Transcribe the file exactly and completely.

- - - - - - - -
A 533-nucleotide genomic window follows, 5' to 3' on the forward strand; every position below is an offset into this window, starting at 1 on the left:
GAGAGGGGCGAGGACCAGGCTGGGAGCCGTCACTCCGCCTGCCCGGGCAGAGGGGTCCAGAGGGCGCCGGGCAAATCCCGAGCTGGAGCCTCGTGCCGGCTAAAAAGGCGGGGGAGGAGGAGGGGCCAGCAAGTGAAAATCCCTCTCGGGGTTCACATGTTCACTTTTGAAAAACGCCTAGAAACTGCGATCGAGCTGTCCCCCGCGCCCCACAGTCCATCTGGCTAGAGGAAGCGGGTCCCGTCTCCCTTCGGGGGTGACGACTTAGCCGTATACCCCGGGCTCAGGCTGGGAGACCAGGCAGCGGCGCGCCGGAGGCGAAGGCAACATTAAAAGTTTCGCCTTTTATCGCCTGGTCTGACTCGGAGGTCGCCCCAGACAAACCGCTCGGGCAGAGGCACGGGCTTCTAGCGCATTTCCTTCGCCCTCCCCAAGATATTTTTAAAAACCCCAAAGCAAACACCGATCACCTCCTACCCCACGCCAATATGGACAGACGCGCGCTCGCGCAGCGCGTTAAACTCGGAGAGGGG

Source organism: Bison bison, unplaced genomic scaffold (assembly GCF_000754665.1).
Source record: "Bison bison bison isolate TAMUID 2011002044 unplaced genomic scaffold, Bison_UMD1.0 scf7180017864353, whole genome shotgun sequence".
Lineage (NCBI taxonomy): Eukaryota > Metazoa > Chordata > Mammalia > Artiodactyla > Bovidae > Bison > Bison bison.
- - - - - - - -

A 533-nucleotide genomic window follows, 5' to 3' on the forward strand; every position below is an offset into this window, starting at 1 on the left:
GAGAGGGGCGAGGACCAGGCTGGGAGCCGTCACTCCGCCTGCCCGGGCAGAGGGGTCCAGAGGGCGCCGGGCAAATCCCGAGCTGGAGCCTCGTGCCGGCTAAAAAGGCGGGGGAGGAGGAGGGGCCAGCAAGTGAAAATCCCTCTCGGGGTTCACATGTTCACTTTTGAAAAACGCCTAGAAACTGCGATCGAGCTGTCCCCCGCGCCCCACAGTCCATCTGGCTAGAGGAAGCGGGTCCCGTCTCCCTTCGGGGGTGACGACTTAGCCGTATACCCCGGGCTCAGGCTGGGAGACCAGGCAGCGGCGCGCCGGAGGCGAAGGCAACATTAAAAGTTTCGCCTTTTATCGCCTGGTCTGACTCGGAGGTCGCCCCAGACAAACCGCTCGGGCAGAGGCACGGGCTTCTAGCGCATTTCCTTCGCCCTCCCCAAGATATTTTTAAAAACCCCAAAGCAAACACCGATCACCTCCTACCCCACGCCAATATGGACAGACGCGCGCTCGCGCAGCGCGTTAAACTCGGAGAGGGG

Source organism: Bison bison, unplaced genomic scaffold (assembly GCF_000754665.1).
Source record: "Bison bison bison isolate TAMUID 2011002044 unplaced genomic scaffold, Bison_UMD1.0 scf7180017864353, whole genome shotgun sequence".
Lineage (NCBI taxonomy): Eukaryota > Metazoa > Chordata > Mammalia > Artiodactyla > Bovidae > Bison > Bison bison.